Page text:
Kirdasi, M. I. and Cheng, S. W. (2013). “Hello” or “Salaam?” Greetings by Arabs and Americans. National Chiao Tung University, 1-139. https://ir.nctu.edu.tw/bitstream/11536/72407/1/951101.pdf

Limberg, H. (2008). Threats in Conflict Talk: Impoliteness and Manipulation. In Impoliteness in Language: Studies on its Interplay with Power in Theory and Practice, ed. by Derek Bousfield and Miriam A. Locher (155-179) K.G.Saur Verlag Germany.

Linguistic Politeness Research Group (Ed.). (2011). Discursive approaches to politeness (Vol. 8). Walter de Gruyter.

Makatchev, M. & Simmons, R. (2011). Perception of Personality and Naturalness through Dialogues by Native Speakers of American English and Arabic. In Proceedings of the SIGDIAL 2011 Conference, 286-293. https://arxiv.org/pdf/1105.4582.pdf

Marquez-Reiter, R. (2000). Linguistic Politeness in Britain and Uruguay. A Contrastive Study of Requests and Apologies. Amsterdam: John Benjamins.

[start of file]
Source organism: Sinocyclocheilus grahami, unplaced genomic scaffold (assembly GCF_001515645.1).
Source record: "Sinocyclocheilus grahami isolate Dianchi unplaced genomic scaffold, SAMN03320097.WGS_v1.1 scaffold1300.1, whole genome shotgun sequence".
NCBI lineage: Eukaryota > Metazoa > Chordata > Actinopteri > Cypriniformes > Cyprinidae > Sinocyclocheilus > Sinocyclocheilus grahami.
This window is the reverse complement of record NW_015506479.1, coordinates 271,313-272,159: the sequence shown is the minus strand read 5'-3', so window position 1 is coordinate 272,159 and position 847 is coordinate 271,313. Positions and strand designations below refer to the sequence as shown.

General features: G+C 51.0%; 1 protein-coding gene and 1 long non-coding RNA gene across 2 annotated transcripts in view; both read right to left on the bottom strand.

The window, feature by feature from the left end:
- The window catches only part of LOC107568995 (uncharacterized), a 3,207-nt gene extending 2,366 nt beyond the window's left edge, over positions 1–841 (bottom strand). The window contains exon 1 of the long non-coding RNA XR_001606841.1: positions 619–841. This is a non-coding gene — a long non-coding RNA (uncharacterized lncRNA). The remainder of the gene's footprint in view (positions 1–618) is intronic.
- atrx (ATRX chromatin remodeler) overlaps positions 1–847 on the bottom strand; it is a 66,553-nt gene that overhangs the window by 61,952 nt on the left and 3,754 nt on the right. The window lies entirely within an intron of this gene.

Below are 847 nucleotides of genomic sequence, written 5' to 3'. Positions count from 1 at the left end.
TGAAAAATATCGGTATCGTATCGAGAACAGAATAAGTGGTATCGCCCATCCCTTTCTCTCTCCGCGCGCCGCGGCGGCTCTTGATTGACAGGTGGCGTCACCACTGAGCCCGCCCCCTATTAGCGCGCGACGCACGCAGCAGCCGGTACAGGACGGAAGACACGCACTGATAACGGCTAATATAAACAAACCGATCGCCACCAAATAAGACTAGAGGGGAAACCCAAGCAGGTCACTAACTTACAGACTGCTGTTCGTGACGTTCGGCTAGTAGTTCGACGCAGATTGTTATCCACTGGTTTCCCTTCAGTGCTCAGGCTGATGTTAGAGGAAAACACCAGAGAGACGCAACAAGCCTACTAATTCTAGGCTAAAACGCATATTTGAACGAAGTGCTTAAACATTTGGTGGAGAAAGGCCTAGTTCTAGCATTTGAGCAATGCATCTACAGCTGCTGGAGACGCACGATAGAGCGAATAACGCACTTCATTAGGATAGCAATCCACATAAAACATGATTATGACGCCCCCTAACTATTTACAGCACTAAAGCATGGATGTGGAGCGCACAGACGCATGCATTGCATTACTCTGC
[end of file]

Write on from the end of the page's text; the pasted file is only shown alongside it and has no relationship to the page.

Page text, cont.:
Meiirbekov, A. K., Elikbayev, B. K., Meirbekov, A. K., &Temirbaev, B. A. (2015). Sociolinguistic Aspects of the speech act of greeting in the Kazakh and English languages. Mediterranean Journal of Social Sciences, 6(6), 267-274. DOI:10.5901/mjss.2015.v6n6s2p267

Munro, M. J. (1993). Productions of English Vowels by Native Speakers of Arabic: Acoustic Measurements and Accentedness Ratings. Language and Speech, 36(1), 39 – 66. DOI: 10.1177/002383099303600103

Nelson, G. L., Carson, J., Al Batal, M., & El Bakary, W. (2002). Cross‐cultural pragmatics: Strategy use in Egyptian Arabic and American English refusals. Applied Linguistics, 23(2), 163-189. DOI: https://doi.org/10.1093/applin/23.2.163

Nickerson, C. (2000). Playing the corporate language game: An investigation of the genres and discourse strategies in English used by Dutch writers working in multinational corporations (Vol. 15). Rodopi.

Sharifian, F. (2004). Cultural schemas and intercultural communication: A study of Persian. In J. Leigh, and E. Loo (Eds.). Outer Limits: A Reader in Communication across Cultures (119-130). Melbourne: CAE Press

Thorpe, A., Snell, M., Davey-Evans, A., & Talman, R. (2017). Improving the Academic Performance of Non‐native English‐Speaking Students: the Contribution of Pre‐sessional English Language Programmes. Higher Education Quarterly, 71(1), 5-32. DOI: 10.1111/hequ.12109